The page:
What Ecommerce Reporting Metrics Really Mean
When building reports inside and outside of Klaviyo, it’s important to first have a solid understanding of what each metric means. These metrics are what let you accurately measure the effectiveness of your campaigns and email flows. This guide will help you make sense of your analytics reports.
1. Open Rates
Open rates are often held up as a primary measure of a campaign’s success, but they are in large part a vanity metric. Across industries, open rates vary greatly by the type of email you’re sending. For example, an above average newsletter email will have an open rate over 20%. An above average welcome email, on the other hand, will have an open rate over 50%.
While high open rates are desirable, some fluctuation is to be expected and is mainly dependent on the health and engagement of the email list you’re sending to.
If you’re seeing an open rate below 10%, this may indicate a deliverability issue. In Klaviyo, you can build a report that breaks down open rates by email client, which will further help you diagnose a potential deliverability issue; you may only have low open rates for Gmail, for example.
If you’re seeing low open rates, you should send only to an engaged list to restore your sending reputation. Typically, an engaged list is made up of people who have opened at least one email in the past 90 days. By sending only to this segment, you can boost open rates and get your emails out of the spam folder.
2. Click Rates
Click rates are a measure of recipient engagement. In Klaviyo, click rates are calculated as such:
This is important to note, since most other ESPs calculate click rates out of the number of opens, not recipients.
Because of this, click rates are typically low — an above average click rate is over 2%. Below average click rates are lower than 1%. If you’re seeing low click rates, this is a good opportunity to A/B test email content. Try experimenting with bolder or fewer CTAs — too many CTAs in an email can confuse your message and have been proven to lower click rates.
3. Bounce Rates
Bounce rates refer to the number of emails that are not able to be delivered. There are two types of bounces: hard and soft. An email that hard bounces is not able to be delivered because of a permanent issue, like an invalid email address. An email that soft bounces, on the other hand, is not able to be delivered because of a temporary issue, like a recipient’s mailbox being full.
The best way to reduce your bounce rate is to regularly clean your email list. You can do this by clearing bounced addresses and sending to an engaged list (i.e. people who have opened at least one of your emails in the past 90 days).
4. Complaint Rates
Complaint rates refer to the number of recipients who mark your email as spam. Your complaint rates should not be above .1% — if they are, you’ll likely experience deliverability issues.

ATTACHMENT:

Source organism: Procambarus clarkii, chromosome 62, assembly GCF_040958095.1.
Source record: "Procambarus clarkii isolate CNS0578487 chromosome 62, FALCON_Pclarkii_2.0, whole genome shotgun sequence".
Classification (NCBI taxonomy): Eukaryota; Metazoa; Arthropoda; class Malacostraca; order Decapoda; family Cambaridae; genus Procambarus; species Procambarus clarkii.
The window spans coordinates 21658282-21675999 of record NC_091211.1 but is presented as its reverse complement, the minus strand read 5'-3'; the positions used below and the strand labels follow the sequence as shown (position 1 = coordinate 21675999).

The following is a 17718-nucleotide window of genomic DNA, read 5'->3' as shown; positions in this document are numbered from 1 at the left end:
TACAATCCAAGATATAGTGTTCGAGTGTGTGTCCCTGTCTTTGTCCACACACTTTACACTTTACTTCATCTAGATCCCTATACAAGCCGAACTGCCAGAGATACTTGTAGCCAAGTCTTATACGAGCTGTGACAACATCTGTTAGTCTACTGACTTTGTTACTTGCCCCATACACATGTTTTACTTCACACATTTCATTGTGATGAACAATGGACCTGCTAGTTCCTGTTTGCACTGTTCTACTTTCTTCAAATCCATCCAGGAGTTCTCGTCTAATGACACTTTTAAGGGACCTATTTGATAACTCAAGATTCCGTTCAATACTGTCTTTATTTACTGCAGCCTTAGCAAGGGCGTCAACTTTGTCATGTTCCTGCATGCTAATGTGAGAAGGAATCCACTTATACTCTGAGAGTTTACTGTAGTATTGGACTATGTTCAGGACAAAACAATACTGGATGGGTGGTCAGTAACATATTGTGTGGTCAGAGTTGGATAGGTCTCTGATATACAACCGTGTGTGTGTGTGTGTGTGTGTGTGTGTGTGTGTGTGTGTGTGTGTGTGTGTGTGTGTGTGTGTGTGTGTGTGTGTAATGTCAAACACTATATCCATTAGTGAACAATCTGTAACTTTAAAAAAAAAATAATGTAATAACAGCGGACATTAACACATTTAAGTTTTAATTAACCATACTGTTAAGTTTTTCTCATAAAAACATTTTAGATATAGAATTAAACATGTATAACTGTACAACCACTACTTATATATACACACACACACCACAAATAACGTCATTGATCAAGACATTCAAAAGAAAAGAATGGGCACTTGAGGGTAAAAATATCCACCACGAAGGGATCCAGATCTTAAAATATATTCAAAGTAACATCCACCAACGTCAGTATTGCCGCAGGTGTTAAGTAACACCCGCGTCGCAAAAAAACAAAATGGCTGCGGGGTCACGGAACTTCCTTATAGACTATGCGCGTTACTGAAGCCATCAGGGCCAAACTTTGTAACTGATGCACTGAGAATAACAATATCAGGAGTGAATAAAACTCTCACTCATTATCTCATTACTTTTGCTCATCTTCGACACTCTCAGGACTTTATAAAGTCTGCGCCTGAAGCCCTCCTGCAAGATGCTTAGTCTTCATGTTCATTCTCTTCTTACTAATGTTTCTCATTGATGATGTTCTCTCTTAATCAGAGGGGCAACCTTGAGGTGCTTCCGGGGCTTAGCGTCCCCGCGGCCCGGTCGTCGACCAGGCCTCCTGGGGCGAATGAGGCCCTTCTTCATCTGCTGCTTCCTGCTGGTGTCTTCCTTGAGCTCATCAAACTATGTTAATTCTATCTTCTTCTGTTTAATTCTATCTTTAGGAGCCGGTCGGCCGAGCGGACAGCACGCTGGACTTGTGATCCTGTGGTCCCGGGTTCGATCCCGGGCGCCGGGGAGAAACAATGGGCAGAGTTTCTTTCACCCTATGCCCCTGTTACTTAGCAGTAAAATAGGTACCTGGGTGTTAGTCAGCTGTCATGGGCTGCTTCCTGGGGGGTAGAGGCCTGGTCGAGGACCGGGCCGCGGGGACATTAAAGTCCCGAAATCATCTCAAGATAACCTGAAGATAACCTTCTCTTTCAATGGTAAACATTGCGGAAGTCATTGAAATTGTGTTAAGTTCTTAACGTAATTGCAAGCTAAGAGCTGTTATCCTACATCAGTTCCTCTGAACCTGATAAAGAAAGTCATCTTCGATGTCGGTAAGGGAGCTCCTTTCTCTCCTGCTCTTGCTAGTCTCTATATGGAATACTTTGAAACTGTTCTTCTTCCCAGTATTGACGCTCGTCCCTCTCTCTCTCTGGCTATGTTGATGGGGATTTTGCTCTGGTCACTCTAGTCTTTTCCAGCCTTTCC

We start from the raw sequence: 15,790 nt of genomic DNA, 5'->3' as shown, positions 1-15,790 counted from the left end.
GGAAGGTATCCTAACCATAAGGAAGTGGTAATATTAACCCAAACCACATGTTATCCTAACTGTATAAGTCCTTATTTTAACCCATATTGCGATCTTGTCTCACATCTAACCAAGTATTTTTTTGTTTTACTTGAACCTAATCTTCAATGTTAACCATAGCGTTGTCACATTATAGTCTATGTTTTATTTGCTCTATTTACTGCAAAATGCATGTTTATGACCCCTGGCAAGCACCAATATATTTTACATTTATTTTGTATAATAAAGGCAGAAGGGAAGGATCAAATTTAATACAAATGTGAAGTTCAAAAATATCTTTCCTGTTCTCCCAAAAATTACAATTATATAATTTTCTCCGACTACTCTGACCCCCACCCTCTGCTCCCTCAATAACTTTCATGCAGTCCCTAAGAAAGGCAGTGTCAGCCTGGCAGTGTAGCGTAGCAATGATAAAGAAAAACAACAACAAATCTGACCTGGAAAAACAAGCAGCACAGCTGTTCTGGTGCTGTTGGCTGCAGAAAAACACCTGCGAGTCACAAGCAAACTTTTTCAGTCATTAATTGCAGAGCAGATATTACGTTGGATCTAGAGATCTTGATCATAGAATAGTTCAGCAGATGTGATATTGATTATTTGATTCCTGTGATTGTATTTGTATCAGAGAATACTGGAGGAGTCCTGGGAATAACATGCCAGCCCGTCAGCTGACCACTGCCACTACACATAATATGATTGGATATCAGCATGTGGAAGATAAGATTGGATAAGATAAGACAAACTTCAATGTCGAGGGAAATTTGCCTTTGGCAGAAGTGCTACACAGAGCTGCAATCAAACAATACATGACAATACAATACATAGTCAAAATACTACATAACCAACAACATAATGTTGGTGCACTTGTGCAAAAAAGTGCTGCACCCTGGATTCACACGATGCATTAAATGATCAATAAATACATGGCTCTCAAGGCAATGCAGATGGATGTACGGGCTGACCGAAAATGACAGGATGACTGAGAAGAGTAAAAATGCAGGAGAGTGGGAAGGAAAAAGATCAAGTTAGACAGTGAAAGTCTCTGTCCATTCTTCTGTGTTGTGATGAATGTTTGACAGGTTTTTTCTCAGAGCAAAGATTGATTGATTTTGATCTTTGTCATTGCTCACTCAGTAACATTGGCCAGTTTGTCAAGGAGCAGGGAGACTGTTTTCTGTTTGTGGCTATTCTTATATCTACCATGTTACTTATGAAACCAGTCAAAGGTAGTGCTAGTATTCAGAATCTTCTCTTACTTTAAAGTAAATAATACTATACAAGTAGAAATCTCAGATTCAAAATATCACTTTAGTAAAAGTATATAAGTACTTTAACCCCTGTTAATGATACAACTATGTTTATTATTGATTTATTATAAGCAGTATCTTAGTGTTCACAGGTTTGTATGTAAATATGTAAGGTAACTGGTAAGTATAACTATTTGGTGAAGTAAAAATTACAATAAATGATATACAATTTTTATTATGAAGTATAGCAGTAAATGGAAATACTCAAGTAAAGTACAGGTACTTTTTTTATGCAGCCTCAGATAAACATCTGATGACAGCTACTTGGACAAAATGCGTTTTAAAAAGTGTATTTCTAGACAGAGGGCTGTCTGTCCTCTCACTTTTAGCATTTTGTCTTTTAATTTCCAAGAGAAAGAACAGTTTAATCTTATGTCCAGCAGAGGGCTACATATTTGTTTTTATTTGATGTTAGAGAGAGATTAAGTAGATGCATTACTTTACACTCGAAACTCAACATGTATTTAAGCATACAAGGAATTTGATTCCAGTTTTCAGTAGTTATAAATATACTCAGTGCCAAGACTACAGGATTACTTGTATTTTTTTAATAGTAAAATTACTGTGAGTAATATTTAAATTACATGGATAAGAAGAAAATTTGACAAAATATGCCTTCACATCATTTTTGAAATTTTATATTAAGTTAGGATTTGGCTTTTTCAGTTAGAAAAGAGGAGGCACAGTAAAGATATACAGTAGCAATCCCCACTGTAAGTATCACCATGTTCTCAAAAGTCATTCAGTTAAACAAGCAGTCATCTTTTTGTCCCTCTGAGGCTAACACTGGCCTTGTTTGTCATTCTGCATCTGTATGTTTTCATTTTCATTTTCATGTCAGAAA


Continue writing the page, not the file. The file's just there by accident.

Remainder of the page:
It’s important to keep in mind that even if an email ends up in the spam folder, this doesn’t contribute to the complaint rate — the complaint rate only takes into account the recipients who actively mark an email as spam. If you have complaint rates over .1%, you should look into the list you’re sending to to ensure that all recipients have opted in to hear from you. If they have, you should consider switching to double opt-in or cleaning your email list, since it’s likely outdated.
5. Unsubscribe Rates
Unsubscribe rates refer to the number of people who unsubscribe from a given email, out of the total number of recipients. A higher than average unsubscribe rate is over 1%. While having a high unsubscribe rate may be worrisome, it’s not necessarily something to stress too much about. After all, it’s better for recipients to unsubscribe rather than mark an email as spam.
If you’re seeing a high unsubscribe rate, consider whether you’ve recently made any changes in the tone or content of the emails you’re sending. High unsubscribe rates often indicate that recipients are aware of who you are (since they’re not marking you as spam), but are receiving emails that they didn’t expect to.
You may also see high unsubscribe rates if you start sending to an old list — these recipients may have opted in to hear from you at some point, but forgotten. This is especially common if you’ve been silent for a while and are trying to get back in touch.
6. Number of Placed Orders and Revenue Value
These are the conversion metrics ecommerce marketers most often use to measure a campaign’s overall success. While open and click rates are important, they’re mainly important from the standpoint that they enable recipients to place an order.
Establish a placed order and revenue value benchmark for your campaign and flow emails — this will vary pretty widely based on individual businesses, so you may have to send a few emails before you have an idea of what this might be. Then, you’ll be able to see how the content of each email correlates directly with these metrics. Flag the ones that perform especially well and try to replicate them in future emails to drive sales.
Understanding what each of these metrics means is half the battle when it comes to analyzing reports and planning an email strategy. Once you have this down, you can diagnose potential issues, identify what’s doing well, and see where you have room to improve.